Play around the City
We plan to push the boundaries of what it means to be a playful city. Our goal is to build on our existing space-based play areas, such as our playgrounds and parks. We want to create a city where everyone feels welcomed and empowered to playfully imagine more.
Whether it’s on a sidewalk, at the bus stop, on the route to work, or at the laundromat, we are spending more and more time looking at small screens. We’re also spending less time interacting with those around us. We want you to be able to reimagine your space so that it becomes a venue for you to make connections. To your neighbors. To yourself. To your inner child. To the environment around you.
The Public Space Invitational is a biannual project New Urban Mechanics has run over the past four years.
It is all about reimagining Boston's public spaces. This year, we are adding a play-specific component. We are interested in encouraging creative and fun, temporary, playful interventions for Boston Public Schools bus stops. We are starting with four bus stops, spread across four neighborhoods (East Boston, Fields Corner, Garrison Trotter, and Roslindale).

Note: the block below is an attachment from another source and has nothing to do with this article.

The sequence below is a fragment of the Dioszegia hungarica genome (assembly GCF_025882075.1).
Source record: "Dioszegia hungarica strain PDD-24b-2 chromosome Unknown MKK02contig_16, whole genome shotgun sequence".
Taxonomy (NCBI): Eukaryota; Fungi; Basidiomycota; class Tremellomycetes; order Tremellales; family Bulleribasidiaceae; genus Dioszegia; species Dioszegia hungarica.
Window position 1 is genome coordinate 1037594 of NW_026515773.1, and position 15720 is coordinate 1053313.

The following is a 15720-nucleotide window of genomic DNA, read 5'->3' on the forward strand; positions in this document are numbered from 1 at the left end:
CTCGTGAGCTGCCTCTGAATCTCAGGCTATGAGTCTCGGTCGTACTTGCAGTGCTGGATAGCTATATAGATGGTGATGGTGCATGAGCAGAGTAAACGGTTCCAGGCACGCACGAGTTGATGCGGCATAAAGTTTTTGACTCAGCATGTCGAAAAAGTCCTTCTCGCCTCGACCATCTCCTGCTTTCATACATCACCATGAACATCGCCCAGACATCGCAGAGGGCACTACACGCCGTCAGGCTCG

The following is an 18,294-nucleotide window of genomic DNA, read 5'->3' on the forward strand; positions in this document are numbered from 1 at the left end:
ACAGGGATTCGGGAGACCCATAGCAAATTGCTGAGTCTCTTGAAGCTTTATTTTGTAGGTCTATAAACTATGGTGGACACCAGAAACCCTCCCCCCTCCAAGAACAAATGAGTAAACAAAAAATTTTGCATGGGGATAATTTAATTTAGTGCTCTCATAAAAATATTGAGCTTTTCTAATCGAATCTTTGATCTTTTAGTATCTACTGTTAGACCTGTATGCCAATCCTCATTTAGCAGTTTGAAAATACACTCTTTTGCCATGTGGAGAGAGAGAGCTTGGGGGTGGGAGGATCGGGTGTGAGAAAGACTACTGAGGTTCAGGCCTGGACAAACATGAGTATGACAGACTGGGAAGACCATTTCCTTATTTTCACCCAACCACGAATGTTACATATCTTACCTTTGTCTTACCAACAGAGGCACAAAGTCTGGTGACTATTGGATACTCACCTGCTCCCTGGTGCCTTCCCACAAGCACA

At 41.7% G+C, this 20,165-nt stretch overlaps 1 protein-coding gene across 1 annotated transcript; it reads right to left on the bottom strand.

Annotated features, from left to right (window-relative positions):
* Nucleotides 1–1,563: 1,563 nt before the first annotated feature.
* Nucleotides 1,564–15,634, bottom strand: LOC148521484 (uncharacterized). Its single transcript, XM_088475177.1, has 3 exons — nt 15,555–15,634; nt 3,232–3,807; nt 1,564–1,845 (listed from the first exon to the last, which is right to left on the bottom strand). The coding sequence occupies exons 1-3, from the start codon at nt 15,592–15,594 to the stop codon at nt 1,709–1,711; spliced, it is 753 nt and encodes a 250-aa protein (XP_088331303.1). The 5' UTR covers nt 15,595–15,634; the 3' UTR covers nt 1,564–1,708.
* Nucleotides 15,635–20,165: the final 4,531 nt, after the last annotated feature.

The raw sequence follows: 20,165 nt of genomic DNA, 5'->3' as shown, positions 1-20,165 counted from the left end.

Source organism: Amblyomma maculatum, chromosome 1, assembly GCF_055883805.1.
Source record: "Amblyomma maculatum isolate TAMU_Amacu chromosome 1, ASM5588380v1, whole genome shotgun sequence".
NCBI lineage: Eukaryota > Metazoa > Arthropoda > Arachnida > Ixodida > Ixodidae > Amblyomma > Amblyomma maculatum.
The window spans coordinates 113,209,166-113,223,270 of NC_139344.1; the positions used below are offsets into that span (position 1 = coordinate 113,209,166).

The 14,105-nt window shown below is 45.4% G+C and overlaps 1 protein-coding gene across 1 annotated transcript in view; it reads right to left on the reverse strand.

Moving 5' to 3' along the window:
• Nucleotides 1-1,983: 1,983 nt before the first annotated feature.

Do you have a playful idea ready to go? Have a plan for making it happen? We want to hear.
These are sites where we know children (mostly aged 3-11) and adults spend time together, but don’t always have a lot to do. Play for the sake of play can be encouraged, while also developing learning and resilience habits. At these sites, play can be a community activity for everyone. This play can cost little to put in place but have big impact on children, adults, and older adults.
Four projects will be selected for funding. Projects must be:
- temporary (four to six months)
- ready to be put in place within four to six months, and
- meet a budget of $2,000.
Projects need to have ideas that can be executed with succinct and thoughtful plans. Proposals should also have the potential and plan for scaling to more locations in the future.
Research has tied play and playfulness to more rapid development of learning skills and resilient behaviors. We want to test the impact of increased access to play for children and families, especially in untraditional settings, like sidewalks and bus stops. We hope this experiment informs our understanding of how early-morning playful interventions affect a student’s day in school.